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Understanding pertussis (whooping cough)

Routine vaccination can help prevent this potentially serious illness.

It may start out mildly enough—a little cough, a runny nose, a bit of a fever. You might think it’s nothing more serious than the common cold.

But pertussis, or whooping cough, can be much more serious than a cold, especially in babies younger than a year old. Here's information on how to recognize it and—even more important—how to prevent it.

Causes and symptoms

This highly contagious respiratory illness is caused by bacteria that attach inside the upper respiratory tract and release toxins. Those toxins cause inflammation in the airways. And the result can be severe coughing fits.

Pertussis is often called whooping cough because of these coughing fits. The rapid and severe coughing can go on until all the air is gone from the lungs, leading to a loud "whooping" inhalation.

During these episodes, a person may:

  • Have trouble breathing.
  • Vomit.
  • Turn blue around the lips and nails.

Pertussis may start out with mild, flu-like symptoms. Coughing fits may begin after a few weeks, and they may last for many weeks.

According to the Centers for Disease Control and Prevention (CDC), complications of pertussis can include pneumonia, convulsions, passing out, rib fractures (from the coughing fits), apnea (slowed or stopped breathing) and encephalopathy (disease of the brain). Pertussis can also be deadly.

Babies are most vulnerable to the effects of pertussis, according to CDC.


Antibiotics are generally used to treat whooping cough. And early treatment is best, according to CDC. If started early, treatment may keep the infection from being too severe. On the other hand, treatment started after coughing fits begin may not do much good, since the bacteria have already done their damage.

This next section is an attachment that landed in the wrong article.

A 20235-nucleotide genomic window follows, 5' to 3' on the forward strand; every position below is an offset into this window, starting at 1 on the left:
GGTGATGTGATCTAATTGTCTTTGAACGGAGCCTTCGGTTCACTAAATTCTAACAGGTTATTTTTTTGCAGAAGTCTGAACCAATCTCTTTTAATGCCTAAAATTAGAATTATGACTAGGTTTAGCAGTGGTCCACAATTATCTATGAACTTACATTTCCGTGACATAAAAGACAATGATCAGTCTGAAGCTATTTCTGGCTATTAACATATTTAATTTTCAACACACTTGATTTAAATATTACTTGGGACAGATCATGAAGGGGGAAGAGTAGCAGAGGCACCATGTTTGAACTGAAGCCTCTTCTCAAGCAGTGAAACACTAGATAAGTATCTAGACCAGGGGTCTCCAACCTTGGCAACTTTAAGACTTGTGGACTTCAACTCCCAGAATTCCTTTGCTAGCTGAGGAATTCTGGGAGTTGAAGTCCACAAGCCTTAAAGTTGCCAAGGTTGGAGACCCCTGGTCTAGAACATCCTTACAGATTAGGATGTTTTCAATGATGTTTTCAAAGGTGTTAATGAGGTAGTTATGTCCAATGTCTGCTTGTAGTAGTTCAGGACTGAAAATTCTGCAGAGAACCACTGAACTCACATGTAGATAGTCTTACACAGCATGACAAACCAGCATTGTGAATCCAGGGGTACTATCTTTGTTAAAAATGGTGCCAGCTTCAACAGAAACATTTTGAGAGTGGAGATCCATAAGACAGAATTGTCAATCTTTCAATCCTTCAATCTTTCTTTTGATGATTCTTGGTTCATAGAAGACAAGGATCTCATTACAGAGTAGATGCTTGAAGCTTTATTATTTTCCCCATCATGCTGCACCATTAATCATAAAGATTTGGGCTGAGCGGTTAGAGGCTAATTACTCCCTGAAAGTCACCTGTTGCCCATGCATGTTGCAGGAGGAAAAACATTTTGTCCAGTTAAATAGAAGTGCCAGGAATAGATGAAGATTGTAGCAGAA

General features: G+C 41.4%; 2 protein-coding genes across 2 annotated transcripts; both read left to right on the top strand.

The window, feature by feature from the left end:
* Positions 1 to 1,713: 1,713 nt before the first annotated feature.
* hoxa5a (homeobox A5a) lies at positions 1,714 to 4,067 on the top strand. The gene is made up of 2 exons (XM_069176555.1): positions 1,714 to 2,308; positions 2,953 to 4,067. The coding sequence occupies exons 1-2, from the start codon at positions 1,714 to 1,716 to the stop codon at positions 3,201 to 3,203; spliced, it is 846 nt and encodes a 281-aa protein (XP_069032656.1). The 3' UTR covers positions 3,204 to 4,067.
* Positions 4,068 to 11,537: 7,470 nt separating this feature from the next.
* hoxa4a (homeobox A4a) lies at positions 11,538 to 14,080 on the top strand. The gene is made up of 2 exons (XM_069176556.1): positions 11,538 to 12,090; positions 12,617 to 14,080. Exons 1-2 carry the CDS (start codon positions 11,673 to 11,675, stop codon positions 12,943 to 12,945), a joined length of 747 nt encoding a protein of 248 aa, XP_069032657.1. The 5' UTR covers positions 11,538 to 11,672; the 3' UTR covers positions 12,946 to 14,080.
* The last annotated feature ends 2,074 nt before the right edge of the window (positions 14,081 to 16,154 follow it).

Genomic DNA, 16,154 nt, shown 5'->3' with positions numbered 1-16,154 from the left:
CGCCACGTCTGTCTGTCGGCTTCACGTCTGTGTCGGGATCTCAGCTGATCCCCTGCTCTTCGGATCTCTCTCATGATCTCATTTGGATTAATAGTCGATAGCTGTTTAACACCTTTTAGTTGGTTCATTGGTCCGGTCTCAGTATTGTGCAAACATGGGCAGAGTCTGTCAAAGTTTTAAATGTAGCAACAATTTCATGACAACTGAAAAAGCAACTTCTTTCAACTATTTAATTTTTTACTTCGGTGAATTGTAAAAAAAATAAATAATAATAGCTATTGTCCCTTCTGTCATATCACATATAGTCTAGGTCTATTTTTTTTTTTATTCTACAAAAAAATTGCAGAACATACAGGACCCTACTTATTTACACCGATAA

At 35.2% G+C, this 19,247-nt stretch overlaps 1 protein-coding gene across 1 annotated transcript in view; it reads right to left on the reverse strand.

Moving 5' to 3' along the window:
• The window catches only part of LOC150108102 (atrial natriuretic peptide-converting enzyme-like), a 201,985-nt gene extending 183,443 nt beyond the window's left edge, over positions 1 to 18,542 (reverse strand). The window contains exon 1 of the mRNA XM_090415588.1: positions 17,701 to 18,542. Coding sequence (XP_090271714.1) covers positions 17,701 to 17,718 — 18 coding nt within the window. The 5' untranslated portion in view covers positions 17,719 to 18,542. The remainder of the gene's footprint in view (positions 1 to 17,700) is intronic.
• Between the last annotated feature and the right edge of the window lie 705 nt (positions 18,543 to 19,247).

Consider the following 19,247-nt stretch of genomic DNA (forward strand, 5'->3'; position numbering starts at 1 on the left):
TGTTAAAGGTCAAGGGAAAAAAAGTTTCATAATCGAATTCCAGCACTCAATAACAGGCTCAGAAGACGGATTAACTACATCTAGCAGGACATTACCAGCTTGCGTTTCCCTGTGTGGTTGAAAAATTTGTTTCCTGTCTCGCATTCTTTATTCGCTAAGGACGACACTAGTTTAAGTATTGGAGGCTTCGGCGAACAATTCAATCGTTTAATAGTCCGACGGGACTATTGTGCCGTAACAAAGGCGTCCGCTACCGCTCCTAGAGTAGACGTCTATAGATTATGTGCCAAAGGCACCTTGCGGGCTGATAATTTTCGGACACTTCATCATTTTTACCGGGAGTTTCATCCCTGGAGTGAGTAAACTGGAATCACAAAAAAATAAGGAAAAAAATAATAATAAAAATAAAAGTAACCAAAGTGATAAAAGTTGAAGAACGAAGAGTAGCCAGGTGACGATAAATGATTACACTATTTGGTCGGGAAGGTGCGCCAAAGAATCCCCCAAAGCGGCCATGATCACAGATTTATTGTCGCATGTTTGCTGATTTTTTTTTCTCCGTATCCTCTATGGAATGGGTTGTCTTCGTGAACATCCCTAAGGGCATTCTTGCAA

If one person in your home has whooping cough, your doctor may ask that everyone in the house take antibiotics to keep it from spreading, according to the American Lung Association.

Other steps may help ease the symptoms:

  • Drink plenty of fluids.
  • Use a cool mist vaporizer.
  • Eat small, frequent meals to help prevent vomiting during coughing fits.
  • Try to keep your home clean and free of things that could trigger coughing, such as smoke and dust.

Don't use cough medications unless the doctor tells you to, warns CDC. These medicines aren't likely to help and their use is discouraged.


Pertussis can be spread through touching contaminated surfaces or by inhaling contaminated air (such as when an infected person coughs or sneezes close by).

The disease is most contagious in the first two weeks after a person is infected.  

Your best bet for keeping yourself and your family healthy is to be sure everyone is up-to-date on their vaccinations.

For youngsters, that means getting DTaP vaccine doses around ages 2, 4 and 6 months; another between 15 and 18 months; and another between 4 and 6 years, for a total of five shots by age 6.

Immunity does decrease over time. So adolescents need a booster around age 11 or 12.

And adults need a booster too. The vaccine for everyone 7 years and older is the Tdap. Talk to your doctor about whether you might need one.

You may still get whooping cough even if you've been vaccinated. But the disease is likely to be much less severe.

Reviewed 8/1/2022

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